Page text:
Emmanuel Mwamba

By Amb.Emmanuel Mwamba

In this politically charged environment, it is easier to fall for mass propaganda designed to cause public outrage and divert attention from serious discourse and issues that the country needs to discuss.

Recently we were fed with clear examples of propaganda that wakes and incites public outrage.

In many cases, the Law Enforcement Agencies have been at the centre of this charade.

1. That 30 Brand new fuel tankers abandoned at Levy Mwanawasa Stadium in Ndola. (Ministry of Youth & Sport dismissed the story as bogus and false).

2. That a Ward Councillor bought a Commercial Bank for K300million. (Bank of Zambia quickly reacted and dismissed the lies and false allegations. BOZ also took time to educate us on how a bank is formed, registered, established and sold).

3. That 48 houses belonged to senior people in PF or a daughter to the First Family (But Charles Loyana, an accountant at the Ministry of Finance, and owner of the infamous 48 (51) houses in Chalala and his wife Susan Sinkala were arrested and charged by the Anti-Corruption Commission over corrupt practices involving concealment and possession of property suspected to be proceeds of crime valued at over K 37 million after a two year debate.)

But here is where the discourse should be and some of the issues we need to know;

1. Critical shortage of medicines and medical equipment in hospitals. Will someone pay for the loss of lives, financial loss and anguish caused to families and our people? How can the Minister and her team refuse to procure any drugs and equipments for the last six months believing in what appears to be a futile re-invention of processes and a bogus cleaning up exercise? And all this done at the expense of life which is sacred?

2. Abuse of public resources, unfair dismissals, and mal-adminstration going on at ZESCO-Sad that a new team, appointed to “clean up” and renew hope in the professional running of one of Africa’s largest utilities, is clearly disappointing so soon. Similarly appointees tasked to run state-owned enterprises, are doing worse than the condemned previous managements.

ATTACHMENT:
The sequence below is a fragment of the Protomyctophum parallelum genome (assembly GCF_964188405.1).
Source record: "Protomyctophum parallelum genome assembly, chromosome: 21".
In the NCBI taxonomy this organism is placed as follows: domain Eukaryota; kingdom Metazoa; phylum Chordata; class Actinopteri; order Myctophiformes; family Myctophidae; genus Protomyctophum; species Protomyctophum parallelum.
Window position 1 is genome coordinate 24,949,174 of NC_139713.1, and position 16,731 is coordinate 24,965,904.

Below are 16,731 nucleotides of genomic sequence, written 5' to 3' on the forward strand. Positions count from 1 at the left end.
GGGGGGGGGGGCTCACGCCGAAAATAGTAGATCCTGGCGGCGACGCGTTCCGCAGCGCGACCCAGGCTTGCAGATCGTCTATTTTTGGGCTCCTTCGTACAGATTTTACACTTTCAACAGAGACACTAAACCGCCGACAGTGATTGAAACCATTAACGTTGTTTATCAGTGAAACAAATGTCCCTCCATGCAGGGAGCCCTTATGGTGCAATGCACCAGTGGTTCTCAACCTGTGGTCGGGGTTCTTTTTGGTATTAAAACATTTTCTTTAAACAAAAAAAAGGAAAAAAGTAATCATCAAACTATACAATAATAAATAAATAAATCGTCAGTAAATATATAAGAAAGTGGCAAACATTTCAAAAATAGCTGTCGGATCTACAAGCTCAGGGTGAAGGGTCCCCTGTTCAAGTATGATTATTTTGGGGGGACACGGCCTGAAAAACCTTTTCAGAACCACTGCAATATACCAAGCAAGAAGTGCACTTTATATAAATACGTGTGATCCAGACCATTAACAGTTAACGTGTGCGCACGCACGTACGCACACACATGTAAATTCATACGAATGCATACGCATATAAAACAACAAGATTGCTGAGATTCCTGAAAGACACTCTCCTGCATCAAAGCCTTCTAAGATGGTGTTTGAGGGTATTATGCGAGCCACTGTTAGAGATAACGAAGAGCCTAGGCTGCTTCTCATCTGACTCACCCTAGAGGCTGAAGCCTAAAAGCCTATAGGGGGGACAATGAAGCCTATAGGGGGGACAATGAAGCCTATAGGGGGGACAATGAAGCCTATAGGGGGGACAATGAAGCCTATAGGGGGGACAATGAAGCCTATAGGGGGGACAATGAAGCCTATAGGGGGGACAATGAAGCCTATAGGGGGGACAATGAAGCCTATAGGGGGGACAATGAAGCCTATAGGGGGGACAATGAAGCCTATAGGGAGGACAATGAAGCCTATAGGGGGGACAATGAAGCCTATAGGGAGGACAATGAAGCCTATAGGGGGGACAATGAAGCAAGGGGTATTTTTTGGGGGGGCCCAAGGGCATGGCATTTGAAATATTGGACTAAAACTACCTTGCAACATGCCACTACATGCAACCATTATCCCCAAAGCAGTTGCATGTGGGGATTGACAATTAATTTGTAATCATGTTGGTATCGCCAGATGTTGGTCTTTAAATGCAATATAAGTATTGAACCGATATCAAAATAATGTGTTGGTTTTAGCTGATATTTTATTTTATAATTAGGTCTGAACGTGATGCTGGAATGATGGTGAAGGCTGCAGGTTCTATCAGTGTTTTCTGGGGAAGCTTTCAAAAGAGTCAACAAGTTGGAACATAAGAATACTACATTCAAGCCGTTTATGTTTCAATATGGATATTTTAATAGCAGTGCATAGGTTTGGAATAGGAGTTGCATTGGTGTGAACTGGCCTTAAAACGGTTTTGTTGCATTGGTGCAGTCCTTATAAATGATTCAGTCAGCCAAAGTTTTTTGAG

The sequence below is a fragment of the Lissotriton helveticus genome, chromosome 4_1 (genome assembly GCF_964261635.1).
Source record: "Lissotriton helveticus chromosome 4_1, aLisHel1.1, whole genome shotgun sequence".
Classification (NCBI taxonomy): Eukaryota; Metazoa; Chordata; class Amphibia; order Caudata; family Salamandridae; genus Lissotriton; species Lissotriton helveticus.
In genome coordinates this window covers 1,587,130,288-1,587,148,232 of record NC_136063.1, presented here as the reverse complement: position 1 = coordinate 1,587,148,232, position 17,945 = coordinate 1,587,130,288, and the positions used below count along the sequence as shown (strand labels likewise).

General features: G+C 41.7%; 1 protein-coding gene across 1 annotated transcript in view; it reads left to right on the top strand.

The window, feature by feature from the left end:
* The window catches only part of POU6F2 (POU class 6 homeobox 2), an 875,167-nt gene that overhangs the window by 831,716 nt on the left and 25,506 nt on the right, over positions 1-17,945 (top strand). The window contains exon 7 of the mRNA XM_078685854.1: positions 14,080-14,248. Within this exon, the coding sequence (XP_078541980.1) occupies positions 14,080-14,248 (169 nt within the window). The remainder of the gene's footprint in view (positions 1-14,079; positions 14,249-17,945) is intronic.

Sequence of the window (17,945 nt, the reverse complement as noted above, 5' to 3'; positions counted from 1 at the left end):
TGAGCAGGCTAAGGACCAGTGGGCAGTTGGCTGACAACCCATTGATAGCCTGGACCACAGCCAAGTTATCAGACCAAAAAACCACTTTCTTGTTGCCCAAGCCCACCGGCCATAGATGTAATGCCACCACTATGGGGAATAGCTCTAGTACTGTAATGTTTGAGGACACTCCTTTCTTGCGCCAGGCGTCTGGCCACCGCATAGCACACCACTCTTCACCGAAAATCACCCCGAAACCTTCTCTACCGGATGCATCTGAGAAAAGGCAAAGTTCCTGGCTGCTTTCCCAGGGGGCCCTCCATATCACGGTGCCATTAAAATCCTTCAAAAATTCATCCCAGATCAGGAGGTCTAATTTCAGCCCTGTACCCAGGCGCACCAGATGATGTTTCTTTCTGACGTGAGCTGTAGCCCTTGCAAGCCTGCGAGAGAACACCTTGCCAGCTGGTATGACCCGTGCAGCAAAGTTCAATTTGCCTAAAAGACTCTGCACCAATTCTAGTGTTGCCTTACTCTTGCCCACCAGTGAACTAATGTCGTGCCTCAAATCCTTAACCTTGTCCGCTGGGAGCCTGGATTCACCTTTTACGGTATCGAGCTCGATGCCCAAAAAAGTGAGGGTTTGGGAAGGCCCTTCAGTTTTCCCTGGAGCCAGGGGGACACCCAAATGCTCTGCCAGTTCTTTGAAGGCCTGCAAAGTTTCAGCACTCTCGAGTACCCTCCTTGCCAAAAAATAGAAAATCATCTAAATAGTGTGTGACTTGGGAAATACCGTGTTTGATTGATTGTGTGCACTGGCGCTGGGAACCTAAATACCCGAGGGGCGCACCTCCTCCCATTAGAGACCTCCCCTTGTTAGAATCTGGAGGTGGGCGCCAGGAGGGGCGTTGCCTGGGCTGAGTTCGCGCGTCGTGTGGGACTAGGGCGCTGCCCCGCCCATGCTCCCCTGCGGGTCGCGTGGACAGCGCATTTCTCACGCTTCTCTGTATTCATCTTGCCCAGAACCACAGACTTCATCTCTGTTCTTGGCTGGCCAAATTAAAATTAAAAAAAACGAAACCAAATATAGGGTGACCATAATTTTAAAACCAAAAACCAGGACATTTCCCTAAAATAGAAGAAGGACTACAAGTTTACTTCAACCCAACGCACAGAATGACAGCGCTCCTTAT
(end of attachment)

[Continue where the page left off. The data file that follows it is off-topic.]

I guess it is the realsisation that the more things change, the more they remain the same.

3. Cost of living skyrocketing- clearly the economy is in a deep coma, as fuel, food and goods prices are rising everyday, and no discernible solution appears to be offered.

4. Recruitment of 30,000 teachers and 11,200 health workers- 3 months on, this has been greeted by contradictory and conflicting statements than actual work towards the recruitment. The recent celebration that an advertisement will be published in the Daily Mail on Monday was not to be.

5. Government Payments to contractors, suppliers, providers of goods and services- they have criminalised all contractors and suppliers, alleging that they are all PF, or PF sympathisers and they supplied “air”.

While workers have continued to lose jobs, sites closed, business owners running bankrupt from their contracted bank loans and overdrafts, with no solution in sight. Yet it something that would take a simple audit to establish facts and malfeasance and seperate genuine contractors from bogus ones.

6. ZRA failing to meet monthly targets- one of the best performing agency even during the most difficult and economic turbulence, seems to have hit a transition snag. Like ZESCO, new managers are blaming everyone else except self.

7. The rising and troubling corruption cases in the New Dawn Government- From the fertiliser scandal, to Ministers and senior government officials accused of collecting money from business entities, the new corruption is being treated like past Presidents have done; “Report and take evidence to Law Enforcement Agencies (LEA)”. Even when it is reported, the LEA say they are busy with the old corruption cases!

8. Accidents and Suicides- as media reports show, a sudden rise in fatal traffic accidents. Another issue of rising cases of suicides especially those affecting young people. Whats the cause? What should be done? How can we handle the social crisis. How can we mainstream mental health as part of health care.


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